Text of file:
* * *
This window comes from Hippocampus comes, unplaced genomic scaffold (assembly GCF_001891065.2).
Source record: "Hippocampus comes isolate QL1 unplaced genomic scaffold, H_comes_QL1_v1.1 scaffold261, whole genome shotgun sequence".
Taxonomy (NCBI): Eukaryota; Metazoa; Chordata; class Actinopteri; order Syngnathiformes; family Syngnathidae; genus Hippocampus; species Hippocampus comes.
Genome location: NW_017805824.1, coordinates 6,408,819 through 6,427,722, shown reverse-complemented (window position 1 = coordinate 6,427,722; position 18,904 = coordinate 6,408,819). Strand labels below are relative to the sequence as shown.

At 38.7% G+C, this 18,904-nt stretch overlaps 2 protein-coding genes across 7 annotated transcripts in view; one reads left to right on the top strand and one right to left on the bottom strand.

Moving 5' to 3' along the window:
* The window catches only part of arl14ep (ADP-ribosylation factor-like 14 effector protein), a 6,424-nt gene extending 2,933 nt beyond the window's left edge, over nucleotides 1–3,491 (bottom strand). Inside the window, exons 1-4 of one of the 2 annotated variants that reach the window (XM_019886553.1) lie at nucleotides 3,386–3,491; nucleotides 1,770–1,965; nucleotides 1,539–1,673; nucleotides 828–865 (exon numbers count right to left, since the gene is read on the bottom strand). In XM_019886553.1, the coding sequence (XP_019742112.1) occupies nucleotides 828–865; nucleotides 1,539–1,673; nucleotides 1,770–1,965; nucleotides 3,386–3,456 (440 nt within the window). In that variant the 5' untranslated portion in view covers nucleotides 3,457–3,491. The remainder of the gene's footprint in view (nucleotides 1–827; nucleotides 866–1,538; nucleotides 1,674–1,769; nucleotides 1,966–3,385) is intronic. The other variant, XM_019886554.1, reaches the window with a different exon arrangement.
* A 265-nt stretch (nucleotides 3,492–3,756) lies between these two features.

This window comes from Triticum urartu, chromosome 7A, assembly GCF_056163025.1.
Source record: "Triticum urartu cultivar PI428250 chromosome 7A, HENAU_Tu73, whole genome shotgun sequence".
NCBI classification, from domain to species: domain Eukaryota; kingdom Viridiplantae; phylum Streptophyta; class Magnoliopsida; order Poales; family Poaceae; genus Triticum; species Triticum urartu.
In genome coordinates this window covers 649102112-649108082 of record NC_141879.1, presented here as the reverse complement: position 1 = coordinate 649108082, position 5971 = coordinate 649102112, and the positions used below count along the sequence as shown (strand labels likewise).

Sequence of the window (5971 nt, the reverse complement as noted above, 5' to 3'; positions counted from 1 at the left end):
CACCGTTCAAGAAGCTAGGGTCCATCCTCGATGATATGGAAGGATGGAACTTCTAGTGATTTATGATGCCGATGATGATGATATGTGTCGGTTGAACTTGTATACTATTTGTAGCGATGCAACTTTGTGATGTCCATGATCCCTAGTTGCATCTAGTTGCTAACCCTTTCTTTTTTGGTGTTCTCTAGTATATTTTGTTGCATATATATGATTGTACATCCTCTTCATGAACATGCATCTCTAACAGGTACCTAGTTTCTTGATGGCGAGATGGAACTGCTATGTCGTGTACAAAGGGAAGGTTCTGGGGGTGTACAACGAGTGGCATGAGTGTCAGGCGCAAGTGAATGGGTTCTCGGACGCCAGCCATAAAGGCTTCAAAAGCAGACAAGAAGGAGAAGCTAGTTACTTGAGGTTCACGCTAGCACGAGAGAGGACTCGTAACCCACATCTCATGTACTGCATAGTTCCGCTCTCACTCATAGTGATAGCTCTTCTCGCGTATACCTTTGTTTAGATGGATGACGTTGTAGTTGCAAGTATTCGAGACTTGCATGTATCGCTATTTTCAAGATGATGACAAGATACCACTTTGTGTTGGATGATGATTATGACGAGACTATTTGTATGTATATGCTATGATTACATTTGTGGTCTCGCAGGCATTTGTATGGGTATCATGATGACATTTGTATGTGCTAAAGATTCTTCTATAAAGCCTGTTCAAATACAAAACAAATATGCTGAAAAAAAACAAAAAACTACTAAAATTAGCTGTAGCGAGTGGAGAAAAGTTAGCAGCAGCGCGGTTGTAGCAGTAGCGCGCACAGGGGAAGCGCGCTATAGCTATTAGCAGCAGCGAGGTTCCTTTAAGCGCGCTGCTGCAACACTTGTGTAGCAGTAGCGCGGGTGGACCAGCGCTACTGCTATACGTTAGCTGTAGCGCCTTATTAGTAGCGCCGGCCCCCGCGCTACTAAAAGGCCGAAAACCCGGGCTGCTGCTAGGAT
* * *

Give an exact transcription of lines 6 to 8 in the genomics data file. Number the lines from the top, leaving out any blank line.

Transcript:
Moving 5' to 3' along the window:
* The window catches only part of arl14ep (ADP-ribosylation factor-like 14 effector protein), a 6,424-nt gene extending 2,933 nt beyond the window's left edge, over nucleotides 1–3,491 (bottom strand). Inside the window, exons 1-4 of one of the 2 annotated variants that reach the window (XM_019886553.1) lie at nucleotides 3,386–3,491; nucleotides 1,770–1,965; nucleotides 1,539–1,673; nucleotides 828–865 (exon numbers count right to left, since the gene is read on the bottom strand). In XM_019886553.1, the coding sequence (XP_019742112.1) occupies nucleotides 828–865; nucleotides 1,539–1,673; nucleotides 1,770–1,965; nucleotides 3,386–3,456 (440 nt within the window). In that variant the 5' untranslated portion in view covers nucleotides 3,457–3,491. The remainder of the gene's footprint in view (nucleotides 1–827; nucleotides 866–1,538; nucleotides 1,674–1,769; nucleotides 1,966–3,385) is intronic. The other variant, XM_019886554.1, reaches the window with a different exon arrangement.
* A 265-nt stretch (nucleotides 3,492–3,756) lies between these two features.